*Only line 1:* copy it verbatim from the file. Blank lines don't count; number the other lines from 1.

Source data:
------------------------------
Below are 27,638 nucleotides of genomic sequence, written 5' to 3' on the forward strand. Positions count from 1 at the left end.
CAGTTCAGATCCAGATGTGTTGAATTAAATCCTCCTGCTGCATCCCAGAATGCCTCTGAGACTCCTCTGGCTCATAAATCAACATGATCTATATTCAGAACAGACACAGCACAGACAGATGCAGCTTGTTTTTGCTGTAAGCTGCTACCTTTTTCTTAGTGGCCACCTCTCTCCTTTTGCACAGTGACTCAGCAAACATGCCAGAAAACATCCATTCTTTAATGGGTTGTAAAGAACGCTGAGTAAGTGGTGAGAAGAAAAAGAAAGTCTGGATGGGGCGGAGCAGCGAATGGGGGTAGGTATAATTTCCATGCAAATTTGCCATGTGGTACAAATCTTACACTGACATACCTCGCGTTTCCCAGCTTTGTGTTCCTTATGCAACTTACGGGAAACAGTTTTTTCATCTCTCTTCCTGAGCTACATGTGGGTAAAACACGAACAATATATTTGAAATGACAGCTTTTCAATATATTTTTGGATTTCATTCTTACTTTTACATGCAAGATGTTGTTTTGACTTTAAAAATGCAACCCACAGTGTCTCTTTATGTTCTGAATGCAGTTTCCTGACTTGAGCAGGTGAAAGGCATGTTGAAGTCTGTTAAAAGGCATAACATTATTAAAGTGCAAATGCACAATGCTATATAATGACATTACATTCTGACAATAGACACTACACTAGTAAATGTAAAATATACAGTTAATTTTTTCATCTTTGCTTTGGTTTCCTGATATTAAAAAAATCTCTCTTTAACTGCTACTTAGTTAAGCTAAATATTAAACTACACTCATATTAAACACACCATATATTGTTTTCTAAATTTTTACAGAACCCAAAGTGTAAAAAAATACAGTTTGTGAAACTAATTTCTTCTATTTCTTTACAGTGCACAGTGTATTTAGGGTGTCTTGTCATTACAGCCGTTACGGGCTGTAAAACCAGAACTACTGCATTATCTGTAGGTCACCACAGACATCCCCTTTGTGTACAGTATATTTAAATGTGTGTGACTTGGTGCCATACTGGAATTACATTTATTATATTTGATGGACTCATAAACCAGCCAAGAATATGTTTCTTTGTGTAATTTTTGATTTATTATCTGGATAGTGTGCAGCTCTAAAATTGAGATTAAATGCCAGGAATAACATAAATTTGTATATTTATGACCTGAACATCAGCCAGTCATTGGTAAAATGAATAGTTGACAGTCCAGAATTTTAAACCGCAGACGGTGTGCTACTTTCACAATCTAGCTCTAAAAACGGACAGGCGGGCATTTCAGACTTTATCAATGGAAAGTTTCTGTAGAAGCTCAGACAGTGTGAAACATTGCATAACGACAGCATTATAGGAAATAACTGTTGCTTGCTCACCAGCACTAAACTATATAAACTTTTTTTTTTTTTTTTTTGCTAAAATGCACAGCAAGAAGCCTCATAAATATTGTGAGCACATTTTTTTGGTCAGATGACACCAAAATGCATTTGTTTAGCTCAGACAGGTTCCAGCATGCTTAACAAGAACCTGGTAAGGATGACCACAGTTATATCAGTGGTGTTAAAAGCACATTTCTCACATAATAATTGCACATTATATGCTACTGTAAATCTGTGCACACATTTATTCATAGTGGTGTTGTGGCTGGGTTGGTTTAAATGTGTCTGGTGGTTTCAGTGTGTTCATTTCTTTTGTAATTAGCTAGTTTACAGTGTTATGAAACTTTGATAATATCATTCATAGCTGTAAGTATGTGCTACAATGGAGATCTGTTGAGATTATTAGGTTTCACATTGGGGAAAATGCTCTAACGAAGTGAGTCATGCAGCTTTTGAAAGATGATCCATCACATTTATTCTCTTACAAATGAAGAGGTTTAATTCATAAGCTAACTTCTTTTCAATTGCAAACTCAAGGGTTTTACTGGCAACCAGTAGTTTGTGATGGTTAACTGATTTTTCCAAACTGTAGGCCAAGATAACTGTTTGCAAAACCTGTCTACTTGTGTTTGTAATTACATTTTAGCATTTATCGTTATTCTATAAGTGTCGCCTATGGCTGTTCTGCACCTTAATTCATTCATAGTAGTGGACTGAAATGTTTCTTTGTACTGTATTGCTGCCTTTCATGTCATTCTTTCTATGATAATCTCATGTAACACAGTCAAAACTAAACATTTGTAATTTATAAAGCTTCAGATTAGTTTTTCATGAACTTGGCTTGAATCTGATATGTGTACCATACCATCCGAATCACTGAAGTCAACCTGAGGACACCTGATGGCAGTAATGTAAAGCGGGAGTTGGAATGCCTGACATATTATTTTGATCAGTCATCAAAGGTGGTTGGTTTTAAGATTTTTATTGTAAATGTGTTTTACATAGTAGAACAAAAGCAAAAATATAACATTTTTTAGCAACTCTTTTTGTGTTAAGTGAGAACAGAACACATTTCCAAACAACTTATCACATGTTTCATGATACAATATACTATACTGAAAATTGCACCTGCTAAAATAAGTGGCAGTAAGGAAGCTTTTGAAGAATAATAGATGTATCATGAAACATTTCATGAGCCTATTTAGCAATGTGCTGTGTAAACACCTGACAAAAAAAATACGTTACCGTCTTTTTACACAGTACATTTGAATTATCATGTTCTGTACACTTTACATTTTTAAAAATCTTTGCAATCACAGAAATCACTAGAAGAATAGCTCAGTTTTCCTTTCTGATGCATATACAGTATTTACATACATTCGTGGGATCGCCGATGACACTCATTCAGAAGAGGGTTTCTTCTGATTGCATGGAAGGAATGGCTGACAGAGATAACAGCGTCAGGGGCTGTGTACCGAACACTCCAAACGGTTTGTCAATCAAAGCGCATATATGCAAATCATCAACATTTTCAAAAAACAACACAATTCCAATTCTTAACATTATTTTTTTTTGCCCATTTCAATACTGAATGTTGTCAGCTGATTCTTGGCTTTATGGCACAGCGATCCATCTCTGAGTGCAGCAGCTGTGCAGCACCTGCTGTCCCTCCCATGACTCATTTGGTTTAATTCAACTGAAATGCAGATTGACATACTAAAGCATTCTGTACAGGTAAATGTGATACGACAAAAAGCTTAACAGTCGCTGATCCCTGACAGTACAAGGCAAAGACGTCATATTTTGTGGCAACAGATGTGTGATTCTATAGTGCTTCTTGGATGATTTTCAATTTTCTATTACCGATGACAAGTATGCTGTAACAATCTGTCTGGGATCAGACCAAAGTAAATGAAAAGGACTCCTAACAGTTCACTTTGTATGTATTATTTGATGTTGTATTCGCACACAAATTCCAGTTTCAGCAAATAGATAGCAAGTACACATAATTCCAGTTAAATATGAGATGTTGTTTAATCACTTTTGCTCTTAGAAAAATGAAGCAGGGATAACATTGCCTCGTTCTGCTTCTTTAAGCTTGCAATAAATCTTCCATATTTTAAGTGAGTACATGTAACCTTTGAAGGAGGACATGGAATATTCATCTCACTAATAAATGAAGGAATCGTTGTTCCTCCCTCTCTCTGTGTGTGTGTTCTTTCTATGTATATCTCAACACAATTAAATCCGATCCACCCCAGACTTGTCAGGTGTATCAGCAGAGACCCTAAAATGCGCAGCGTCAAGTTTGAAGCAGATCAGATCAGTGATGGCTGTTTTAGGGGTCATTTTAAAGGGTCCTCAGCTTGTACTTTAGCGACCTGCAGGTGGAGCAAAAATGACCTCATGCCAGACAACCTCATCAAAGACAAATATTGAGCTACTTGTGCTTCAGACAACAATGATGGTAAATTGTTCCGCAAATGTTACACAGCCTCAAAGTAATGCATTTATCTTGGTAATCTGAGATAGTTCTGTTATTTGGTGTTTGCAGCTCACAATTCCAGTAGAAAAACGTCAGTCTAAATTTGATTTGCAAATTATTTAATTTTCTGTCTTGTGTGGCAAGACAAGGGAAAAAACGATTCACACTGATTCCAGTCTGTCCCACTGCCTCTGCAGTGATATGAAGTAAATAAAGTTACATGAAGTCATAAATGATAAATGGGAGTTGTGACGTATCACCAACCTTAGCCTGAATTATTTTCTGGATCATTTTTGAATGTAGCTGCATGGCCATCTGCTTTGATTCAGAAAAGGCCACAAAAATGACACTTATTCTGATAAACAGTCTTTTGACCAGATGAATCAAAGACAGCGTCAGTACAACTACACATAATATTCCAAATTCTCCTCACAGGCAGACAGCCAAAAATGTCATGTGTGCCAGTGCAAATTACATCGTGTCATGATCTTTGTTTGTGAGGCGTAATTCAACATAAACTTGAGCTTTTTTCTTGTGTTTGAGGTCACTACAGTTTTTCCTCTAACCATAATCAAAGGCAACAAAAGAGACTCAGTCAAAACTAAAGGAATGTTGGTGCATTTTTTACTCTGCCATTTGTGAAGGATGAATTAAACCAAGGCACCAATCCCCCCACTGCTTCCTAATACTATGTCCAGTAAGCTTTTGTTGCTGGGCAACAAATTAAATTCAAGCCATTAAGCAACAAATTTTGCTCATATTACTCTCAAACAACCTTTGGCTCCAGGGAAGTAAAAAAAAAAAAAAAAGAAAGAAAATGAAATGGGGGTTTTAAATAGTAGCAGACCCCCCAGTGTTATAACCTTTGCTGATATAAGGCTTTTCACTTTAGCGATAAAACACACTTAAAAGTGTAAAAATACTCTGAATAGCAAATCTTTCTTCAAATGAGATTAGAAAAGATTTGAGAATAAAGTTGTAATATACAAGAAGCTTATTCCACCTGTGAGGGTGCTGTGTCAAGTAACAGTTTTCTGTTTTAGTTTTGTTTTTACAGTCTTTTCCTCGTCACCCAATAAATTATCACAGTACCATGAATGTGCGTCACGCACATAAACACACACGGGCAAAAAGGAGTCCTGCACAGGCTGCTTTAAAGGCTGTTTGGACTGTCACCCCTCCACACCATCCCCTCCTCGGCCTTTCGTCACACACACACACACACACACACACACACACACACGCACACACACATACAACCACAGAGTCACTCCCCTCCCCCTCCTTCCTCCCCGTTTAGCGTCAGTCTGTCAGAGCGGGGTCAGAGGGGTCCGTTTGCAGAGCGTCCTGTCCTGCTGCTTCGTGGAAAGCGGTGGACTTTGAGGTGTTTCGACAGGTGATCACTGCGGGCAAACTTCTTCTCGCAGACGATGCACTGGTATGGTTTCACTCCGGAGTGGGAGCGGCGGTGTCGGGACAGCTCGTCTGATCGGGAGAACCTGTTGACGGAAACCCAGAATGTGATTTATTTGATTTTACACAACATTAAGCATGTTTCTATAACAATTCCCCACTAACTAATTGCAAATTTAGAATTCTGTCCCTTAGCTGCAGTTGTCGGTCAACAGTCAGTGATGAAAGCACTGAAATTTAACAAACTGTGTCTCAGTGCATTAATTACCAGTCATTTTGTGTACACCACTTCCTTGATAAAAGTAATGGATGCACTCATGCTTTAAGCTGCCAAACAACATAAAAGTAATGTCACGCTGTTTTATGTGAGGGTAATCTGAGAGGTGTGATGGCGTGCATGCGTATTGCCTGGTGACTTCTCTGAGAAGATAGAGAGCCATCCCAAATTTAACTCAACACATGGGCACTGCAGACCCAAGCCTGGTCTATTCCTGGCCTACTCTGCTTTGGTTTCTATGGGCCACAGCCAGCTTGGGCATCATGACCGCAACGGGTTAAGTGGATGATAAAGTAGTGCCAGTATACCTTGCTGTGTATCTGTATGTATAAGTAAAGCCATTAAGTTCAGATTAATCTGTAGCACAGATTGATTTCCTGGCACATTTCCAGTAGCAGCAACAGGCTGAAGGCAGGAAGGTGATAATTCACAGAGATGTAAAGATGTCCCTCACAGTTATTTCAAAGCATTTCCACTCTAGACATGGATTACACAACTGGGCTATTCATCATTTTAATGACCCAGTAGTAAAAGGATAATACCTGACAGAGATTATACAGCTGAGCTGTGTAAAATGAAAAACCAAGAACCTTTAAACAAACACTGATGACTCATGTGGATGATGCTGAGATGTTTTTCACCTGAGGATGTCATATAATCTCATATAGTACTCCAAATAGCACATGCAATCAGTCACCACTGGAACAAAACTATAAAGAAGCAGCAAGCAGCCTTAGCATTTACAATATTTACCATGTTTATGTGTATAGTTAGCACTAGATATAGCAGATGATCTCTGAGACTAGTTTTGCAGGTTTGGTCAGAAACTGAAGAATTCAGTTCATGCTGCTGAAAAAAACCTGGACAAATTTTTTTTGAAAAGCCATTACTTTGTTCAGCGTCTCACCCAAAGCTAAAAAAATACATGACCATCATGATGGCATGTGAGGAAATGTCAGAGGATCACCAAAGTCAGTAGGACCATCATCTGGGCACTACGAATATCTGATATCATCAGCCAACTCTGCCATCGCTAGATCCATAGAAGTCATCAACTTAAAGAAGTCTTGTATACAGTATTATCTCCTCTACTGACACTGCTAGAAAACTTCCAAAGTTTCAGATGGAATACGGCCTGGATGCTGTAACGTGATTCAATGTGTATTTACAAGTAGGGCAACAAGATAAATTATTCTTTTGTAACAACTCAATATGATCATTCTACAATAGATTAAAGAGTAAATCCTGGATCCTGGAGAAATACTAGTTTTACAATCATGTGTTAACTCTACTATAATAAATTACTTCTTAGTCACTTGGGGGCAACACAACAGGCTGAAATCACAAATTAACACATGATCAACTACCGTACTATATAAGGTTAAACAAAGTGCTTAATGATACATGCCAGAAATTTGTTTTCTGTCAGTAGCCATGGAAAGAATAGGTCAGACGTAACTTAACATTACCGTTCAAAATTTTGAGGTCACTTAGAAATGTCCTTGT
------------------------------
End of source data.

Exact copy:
Below are 27,638 nucleotides of genomic sequence, written 5' to 3' on the forward strand. Positions count from 1 at the left end.